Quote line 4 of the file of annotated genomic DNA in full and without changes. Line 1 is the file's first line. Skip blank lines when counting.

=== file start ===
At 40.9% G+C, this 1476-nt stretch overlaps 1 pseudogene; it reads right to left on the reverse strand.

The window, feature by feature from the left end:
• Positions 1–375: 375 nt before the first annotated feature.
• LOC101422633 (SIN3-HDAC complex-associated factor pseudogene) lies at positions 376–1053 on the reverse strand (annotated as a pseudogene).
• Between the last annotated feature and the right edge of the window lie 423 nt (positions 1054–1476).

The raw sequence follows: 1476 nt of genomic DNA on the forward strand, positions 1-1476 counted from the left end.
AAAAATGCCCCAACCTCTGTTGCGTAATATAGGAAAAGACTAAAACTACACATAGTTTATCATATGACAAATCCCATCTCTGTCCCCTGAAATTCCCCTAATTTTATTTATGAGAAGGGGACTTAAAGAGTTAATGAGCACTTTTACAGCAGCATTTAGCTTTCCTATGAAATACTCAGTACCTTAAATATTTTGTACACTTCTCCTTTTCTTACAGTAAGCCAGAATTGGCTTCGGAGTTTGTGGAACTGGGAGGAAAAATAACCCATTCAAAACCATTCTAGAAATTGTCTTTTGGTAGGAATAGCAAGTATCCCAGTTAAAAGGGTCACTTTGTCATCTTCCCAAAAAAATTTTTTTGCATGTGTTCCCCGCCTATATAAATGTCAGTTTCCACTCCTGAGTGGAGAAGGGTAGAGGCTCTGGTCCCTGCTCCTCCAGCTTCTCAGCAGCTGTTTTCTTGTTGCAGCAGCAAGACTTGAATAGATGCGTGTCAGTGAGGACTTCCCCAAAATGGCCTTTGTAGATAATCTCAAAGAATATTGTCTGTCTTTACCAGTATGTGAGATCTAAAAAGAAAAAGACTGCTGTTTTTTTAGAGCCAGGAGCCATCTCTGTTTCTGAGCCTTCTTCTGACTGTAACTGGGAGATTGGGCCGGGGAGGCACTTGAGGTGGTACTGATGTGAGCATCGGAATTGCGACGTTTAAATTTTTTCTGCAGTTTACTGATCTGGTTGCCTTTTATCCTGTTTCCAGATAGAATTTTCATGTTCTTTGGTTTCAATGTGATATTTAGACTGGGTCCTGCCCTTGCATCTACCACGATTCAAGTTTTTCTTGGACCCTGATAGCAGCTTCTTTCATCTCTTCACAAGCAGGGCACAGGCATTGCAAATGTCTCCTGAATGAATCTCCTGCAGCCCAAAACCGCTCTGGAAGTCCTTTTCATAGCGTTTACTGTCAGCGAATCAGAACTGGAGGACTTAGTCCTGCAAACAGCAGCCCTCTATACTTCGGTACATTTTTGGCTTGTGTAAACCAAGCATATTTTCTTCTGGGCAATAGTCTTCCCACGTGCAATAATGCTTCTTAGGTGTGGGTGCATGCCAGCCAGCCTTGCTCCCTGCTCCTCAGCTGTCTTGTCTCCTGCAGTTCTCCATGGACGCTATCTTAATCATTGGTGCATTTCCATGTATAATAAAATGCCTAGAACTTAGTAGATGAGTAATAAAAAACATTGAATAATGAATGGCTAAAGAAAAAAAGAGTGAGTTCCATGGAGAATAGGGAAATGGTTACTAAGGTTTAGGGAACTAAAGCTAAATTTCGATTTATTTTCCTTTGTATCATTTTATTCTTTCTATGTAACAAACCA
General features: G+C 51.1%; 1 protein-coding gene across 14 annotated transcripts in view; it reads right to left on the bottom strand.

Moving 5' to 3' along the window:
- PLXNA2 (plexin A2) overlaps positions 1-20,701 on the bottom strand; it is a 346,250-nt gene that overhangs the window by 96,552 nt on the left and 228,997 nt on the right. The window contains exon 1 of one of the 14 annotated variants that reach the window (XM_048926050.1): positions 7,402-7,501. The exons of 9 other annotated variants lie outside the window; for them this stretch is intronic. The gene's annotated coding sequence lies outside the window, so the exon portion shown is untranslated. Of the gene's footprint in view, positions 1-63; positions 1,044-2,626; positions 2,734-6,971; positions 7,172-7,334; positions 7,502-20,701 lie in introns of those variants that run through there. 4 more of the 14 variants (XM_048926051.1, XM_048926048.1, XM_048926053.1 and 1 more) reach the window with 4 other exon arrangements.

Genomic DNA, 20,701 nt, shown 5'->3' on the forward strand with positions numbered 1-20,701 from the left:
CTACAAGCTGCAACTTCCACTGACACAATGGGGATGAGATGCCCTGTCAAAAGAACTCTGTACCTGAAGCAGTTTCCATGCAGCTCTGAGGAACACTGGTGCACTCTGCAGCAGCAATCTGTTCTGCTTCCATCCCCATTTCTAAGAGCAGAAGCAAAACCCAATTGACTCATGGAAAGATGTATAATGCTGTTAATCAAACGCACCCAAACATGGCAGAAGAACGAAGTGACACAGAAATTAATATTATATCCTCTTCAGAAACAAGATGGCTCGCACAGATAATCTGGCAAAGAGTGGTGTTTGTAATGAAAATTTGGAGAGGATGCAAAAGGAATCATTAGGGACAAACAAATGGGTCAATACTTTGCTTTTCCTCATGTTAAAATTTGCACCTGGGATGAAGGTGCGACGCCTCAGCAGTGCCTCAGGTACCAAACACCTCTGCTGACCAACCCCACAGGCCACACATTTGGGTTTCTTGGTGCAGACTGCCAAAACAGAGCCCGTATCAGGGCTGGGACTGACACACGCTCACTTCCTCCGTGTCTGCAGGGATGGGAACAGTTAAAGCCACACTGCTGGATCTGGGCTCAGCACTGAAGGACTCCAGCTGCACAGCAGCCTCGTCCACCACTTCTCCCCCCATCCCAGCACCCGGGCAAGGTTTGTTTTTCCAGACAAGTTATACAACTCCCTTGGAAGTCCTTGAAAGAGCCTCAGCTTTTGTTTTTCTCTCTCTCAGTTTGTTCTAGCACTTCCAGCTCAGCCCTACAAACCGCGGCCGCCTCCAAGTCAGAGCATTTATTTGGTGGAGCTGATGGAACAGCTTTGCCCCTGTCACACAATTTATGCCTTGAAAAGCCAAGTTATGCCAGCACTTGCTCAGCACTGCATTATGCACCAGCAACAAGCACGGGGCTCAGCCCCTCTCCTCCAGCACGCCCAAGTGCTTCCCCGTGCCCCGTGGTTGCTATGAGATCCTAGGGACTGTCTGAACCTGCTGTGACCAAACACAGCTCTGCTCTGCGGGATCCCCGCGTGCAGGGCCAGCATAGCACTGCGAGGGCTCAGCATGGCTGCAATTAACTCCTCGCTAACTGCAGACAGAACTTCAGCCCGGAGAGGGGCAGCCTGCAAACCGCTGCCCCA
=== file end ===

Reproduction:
• LOC101422633 (SIN3-HDAC complex-associated factor pseudogene) lies at positions 376–1053 on the reverse strand (annotated as a pseudogene).